Sunday, February 26, 2023

True Witness


When we think of the commandment to not bear false witness, we often think of it as a commandment not to lie, and that is one valid application. However, we should do more than just avoid deliberately spreading false information; we should also strive to avoid unintentionally doing so as well.

When I was a kid, I remember watching Muppet Classic Theater, in which the Muppets performed several classic fairy tails. One of the stories they told was The Boy Who Cried Wolf, but with one key difference. In the original fairy tale, the shepherd boy is bored, so he pranks the townspeople multiple times by claiming he saw a wolf when there was none. In the Muppets version however, the shepherd (played by Gonzo) isn't deliberately dishonest. Instead, he just overreacts to tiny things and jumps to conclusions rather than getting all the facts straight, rushing to warn the townspeople about some impending disaster (including flood, earthquake, and plagues of insects) that then never materializes. In both the original and the Muppet version of the story, when the wolf eventually does show up, the shepherd runs to warn the town, but they don't trust him. But in Gonzo's case, his character flaw was not that of lying, but of not making sure what he was saying was true before telling it to others.

If we're not careful, we too can fall into the trap of unintentionally spreading false information. We naturally want to warn others when we suspect something might be wrong. But in the heat of the moment it's easy to forget that we don't always see things accurately. And while we might have good intentions, the consequences of being careless about the truth can be just as damaging as if we had intentionally lied. Spreading false information can damage reputations or or encourage harmful actions. And even if we happen to get it right, developing a habit of carelessness increases the chances of getting things wrong in the future.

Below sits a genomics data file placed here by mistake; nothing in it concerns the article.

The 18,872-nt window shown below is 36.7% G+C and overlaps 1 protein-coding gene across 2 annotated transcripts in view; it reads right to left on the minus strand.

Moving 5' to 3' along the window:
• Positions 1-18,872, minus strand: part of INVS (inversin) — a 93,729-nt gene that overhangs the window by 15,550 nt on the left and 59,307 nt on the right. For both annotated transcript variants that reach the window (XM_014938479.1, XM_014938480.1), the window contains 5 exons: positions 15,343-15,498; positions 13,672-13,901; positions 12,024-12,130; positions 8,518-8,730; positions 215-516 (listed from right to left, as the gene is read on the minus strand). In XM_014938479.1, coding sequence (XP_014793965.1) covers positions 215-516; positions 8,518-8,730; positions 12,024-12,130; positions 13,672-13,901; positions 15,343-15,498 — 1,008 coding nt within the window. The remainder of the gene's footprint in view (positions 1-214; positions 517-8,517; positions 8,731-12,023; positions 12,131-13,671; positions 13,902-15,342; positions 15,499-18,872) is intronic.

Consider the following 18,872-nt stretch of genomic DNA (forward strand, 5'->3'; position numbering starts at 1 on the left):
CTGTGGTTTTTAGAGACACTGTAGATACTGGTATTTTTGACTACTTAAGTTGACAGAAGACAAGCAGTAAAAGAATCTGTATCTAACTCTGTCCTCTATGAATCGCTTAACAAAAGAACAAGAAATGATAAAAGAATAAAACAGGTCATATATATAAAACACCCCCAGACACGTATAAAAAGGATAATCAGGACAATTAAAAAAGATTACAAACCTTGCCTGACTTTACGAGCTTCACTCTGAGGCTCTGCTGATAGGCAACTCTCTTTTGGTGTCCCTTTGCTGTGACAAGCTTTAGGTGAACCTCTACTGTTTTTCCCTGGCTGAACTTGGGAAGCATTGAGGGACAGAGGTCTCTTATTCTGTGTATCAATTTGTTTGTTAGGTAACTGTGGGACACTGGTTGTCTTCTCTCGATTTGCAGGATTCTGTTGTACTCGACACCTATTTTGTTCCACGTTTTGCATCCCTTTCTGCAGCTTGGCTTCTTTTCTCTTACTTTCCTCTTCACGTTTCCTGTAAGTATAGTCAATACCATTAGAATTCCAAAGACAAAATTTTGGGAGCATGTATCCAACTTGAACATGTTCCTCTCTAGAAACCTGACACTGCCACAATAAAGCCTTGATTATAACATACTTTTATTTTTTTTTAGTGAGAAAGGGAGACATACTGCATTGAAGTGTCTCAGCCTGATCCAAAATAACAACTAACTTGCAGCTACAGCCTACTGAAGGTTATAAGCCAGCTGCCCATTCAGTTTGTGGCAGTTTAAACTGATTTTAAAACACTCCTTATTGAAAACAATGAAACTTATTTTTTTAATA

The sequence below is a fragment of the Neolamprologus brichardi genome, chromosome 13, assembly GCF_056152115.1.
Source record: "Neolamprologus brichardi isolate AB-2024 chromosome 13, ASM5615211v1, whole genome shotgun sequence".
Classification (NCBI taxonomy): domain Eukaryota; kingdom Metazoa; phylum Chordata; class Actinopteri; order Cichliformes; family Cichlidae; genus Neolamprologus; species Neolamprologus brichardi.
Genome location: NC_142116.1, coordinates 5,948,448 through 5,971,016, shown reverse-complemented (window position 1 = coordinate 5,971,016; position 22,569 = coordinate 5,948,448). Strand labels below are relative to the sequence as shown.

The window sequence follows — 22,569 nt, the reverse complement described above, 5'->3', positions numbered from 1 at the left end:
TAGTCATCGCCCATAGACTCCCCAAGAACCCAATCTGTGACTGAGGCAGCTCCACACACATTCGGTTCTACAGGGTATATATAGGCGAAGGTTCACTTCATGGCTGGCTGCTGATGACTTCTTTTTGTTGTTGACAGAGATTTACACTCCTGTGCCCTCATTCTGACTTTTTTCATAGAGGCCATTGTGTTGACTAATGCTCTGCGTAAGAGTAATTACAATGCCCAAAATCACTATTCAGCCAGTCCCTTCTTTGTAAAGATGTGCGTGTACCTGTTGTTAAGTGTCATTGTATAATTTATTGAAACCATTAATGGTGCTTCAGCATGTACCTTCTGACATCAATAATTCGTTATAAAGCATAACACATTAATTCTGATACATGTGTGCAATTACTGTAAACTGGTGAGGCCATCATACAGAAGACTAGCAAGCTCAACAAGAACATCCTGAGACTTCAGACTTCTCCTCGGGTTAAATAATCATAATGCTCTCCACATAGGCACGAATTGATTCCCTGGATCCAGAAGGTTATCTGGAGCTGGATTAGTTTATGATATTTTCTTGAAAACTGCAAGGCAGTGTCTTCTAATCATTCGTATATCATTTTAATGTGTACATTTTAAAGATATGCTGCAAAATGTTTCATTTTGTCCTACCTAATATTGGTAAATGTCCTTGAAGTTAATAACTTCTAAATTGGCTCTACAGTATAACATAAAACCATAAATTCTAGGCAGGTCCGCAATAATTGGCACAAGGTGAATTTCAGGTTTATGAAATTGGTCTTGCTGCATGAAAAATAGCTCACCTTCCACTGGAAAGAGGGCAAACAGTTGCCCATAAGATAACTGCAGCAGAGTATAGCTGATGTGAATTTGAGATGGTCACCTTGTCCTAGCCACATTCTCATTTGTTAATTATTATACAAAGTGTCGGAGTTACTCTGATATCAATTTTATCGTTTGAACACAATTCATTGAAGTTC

Being careless about the truth could manifest in a number of ways:

  • Assuming that someone is guilty before learning all the facts,
  • Assuming that someone's actions are motivated by malicious intent,
  • Sharing a fact, quote, or statistic without checking its source,
  • Sharing a news story or article without verifying that it is accurate,
  • Sharing a news story or article without even reading it,
  • Presenting something as established fact when it is actually a matter of opinion or still being researched,
  • Implying another source is unreliable without providing a valid reason for skepticism,
  • Etc.

This is not to absolve others from their own responsibility to vet the accuracy of what they see, read, or hear. But we make that task easier by not inadvertently giving false information further paths to spread. We don't need to have absolute certainty before sharing something. And even the most careful individual will make mistakes. But by making a conscious effort to spread truth and not error, our ability to discern what is truth will grow stronger with time.

No comments:

Post a Comment